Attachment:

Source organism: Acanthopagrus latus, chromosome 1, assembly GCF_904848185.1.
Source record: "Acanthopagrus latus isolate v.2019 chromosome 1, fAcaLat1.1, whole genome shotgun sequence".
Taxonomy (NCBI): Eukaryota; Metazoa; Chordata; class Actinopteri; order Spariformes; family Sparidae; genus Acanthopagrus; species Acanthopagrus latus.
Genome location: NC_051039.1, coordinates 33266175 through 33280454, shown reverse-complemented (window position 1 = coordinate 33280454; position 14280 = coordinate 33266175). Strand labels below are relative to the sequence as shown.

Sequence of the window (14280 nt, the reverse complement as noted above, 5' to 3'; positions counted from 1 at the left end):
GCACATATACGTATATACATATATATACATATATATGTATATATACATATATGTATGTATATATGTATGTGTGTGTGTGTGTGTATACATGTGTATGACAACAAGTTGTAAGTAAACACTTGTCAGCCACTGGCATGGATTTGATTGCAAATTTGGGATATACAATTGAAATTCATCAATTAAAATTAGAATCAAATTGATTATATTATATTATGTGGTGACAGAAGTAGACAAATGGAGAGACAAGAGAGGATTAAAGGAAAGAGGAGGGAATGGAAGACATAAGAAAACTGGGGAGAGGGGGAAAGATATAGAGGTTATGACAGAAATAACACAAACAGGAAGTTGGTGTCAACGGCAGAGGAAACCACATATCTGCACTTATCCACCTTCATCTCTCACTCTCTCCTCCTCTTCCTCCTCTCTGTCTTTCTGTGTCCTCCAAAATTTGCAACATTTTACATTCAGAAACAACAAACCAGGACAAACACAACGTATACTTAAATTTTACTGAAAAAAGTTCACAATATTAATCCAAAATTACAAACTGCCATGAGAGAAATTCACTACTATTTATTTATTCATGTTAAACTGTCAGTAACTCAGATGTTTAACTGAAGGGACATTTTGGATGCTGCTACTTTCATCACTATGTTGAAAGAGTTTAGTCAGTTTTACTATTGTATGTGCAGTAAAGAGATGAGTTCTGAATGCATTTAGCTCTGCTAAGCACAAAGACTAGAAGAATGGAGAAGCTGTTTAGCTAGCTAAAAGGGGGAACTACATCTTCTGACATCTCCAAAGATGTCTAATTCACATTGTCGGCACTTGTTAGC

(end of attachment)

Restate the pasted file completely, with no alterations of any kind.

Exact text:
Source organism: Acanthopagrus latus, chromosome 1, assembly GCF_904848185.1.
Source record: "Acanthopagrus latus isolate v.2019 chromosome 1, fAcaLat1.1, whole genome shotgun sequence".
Taxonomy (NCBI): Eukaryota; Metazoa; Chordata; class Actinopteri; order Spariformes; family Sparidae; genus Acanthopagrus; species Acanthopagrus latus.
Genome location: NC_051039.1, coordinates 33266175 through 33280454, shown reverse-complemented (window position 1 = coordinate 33280454; position 14280 = coordinate 33266175). Strand labels below are relative to the sequence as shown.

Sequence of the window (14280 nt, the reverse complement as noted above, 5' to 3'; positions counted from 1 at the left end):
GCACATATACGTATATACATATATATACATATATATGTATATATACATATATGTATGTATATATGTATGTGTGTGTGTGTGTGTATACATGTGTATGACAACAAGTTGTAAGTAAACACTTGTCAGCCACTGGCATGGATTTGATTGCAAATTTGGGATATACAATTGAAATTCATCAATTAAAATTAGAATCAAATTGATTATATTATATTATGTGGTGACAGAAGTAGACAAATGGAGAGACAAGAGAGGATTAAAGGAAAGAGGAGGGAATGGAAGACATAAGAAAACTGGGGAGAGGGGGAAAGATATAGAGGTTATGACAGAAATAACACAAACAGGAAGTTGGTGTCAACGGCAGAGGAAACCACATATCTGCACTTATCCACCTTCATCTCTCACTCTCTCCTCCTCTTCCTCCTCTCTGTCTTTCTGTGTCCTCCAAAATTTGCAACATTTTACATTCAGAAACAACAAACCAGGACAAACACAACGTATACTTAAATTTTACTGAAAAAAGTTCACAATATTAATCCAAAATTACAAACTGCCATGAGAGAAATTCACTACTATTTATTTATTCATGTTAAACTGTCAGTAACTCAGATGTTTAACTGAAGGGACATTTTGGATGCTGCTACTTTCATCACTATGTTGAAAGAGTTTAGTCAGTTTTACTATTGTATGTGCAGTAAAGAGATGAGTTCTGAATGCATTTAGCTCTGCTAAGCACAAAGACTAGAAGAATGGAGAAGCTGTTTAGCTAGCTAAAAGGGGGAACTACATCTTCTGACATCTCCAAAGATGTCTAATTCACATTGTCGGCACTTGTTAGC